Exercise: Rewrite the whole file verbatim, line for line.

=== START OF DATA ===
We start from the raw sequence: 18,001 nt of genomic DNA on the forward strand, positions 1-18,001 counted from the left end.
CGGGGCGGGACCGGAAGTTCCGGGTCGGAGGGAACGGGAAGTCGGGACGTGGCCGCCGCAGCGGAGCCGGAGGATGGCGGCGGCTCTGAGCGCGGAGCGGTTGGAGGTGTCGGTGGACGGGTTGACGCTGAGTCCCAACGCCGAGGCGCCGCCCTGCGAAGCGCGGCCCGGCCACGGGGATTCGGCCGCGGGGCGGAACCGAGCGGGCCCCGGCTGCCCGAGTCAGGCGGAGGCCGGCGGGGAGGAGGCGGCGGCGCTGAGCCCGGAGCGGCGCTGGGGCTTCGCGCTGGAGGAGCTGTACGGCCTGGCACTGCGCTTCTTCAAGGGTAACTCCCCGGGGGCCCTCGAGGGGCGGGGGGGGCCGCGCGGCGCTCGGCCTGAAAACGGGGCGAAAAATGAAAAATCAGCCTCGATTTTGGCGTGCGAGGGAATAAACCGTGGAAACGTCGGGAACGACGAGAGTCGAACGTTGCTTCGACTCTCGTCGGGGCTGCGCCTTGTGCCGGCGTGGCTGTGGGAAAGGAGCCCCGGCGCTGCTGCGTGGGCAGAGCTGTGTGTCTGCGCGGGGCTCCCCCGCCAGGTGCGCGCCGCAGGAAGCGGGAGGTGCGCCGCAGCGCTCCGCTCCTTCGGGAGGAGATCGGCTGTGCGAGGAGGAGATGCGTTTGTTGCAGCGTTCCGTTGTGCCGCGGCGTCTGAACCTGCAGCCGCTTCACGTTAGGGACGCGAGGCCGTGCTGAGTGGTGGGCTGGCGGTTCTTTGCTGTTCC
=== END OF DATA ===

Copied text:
We start from the raw sequence: 18,001 nt of genomic DNA on the forward strand, positions 1-18,001 counted from the left end.
CGGGGCGGGACCGGAAGTTCCGGGTCGGAGGGAACGGGAAGTCGGGACGTGGCCGCCGCAGCGGAGCCGGAGGATGGCGGCGGCTCTGAGCGCGGAGCGGTTGGAGGTGTCGGTGGACGGGTTGACGCTGAGTCCCAACGCCGAGGCGCCGCCCTGCGAAGCGCGGCCCGGCCACGGGGATTCGGCCGCGGGGCGGAACCGAGCGGGCCCCGGCTGCCCGAGTCAGGCGGAGGCCGGCGGGGAGGAGGCGGCGGCGCTGAGCCCGGAGCGGCGCTGGGGCTTCGCGCTGGAGGAGCTGTACGGCCTGGCACTGCGCTTCTTCAAGGGTAACTCCCCGGGGGCCCTCGAGGGGCGGGGGGGGCCGCGCGGCGCTCGGCCTGAAAACGGGGCGAAAAATGAAAAATCAGCCTCGATTTTGGCGTGCGAGGGAATAAACCGTGGAAACGTCGGGAACGACGAGAGTCGAACGTTGCTTCGACTCTCGTCGGGGCTGCGCCTTGTGCCGGCGTGGCTGTGGGAAAGGAGCCCCGGCGCTGCTGCGTGGGCAGAGCTGTGTGTCTGCGCGGGGCTCCCCCGCCAGGTGCGCGCCGCAGGAAGCGGGAGGTGCGCCGCAGCGCTCCGCTCCTTCGGGAGGAGATCGGCTGTGCGAGGAGGAGATGCGTTTGTTGCAGCGTTCCGTTGTGCCGCGGCGTCTGAACCTGCAGCCGCTTCACGTTAGGGACGCGAGGCCGTGCTGAGTGGTGGGCTGGCGGTTCTTTGCTGTTCC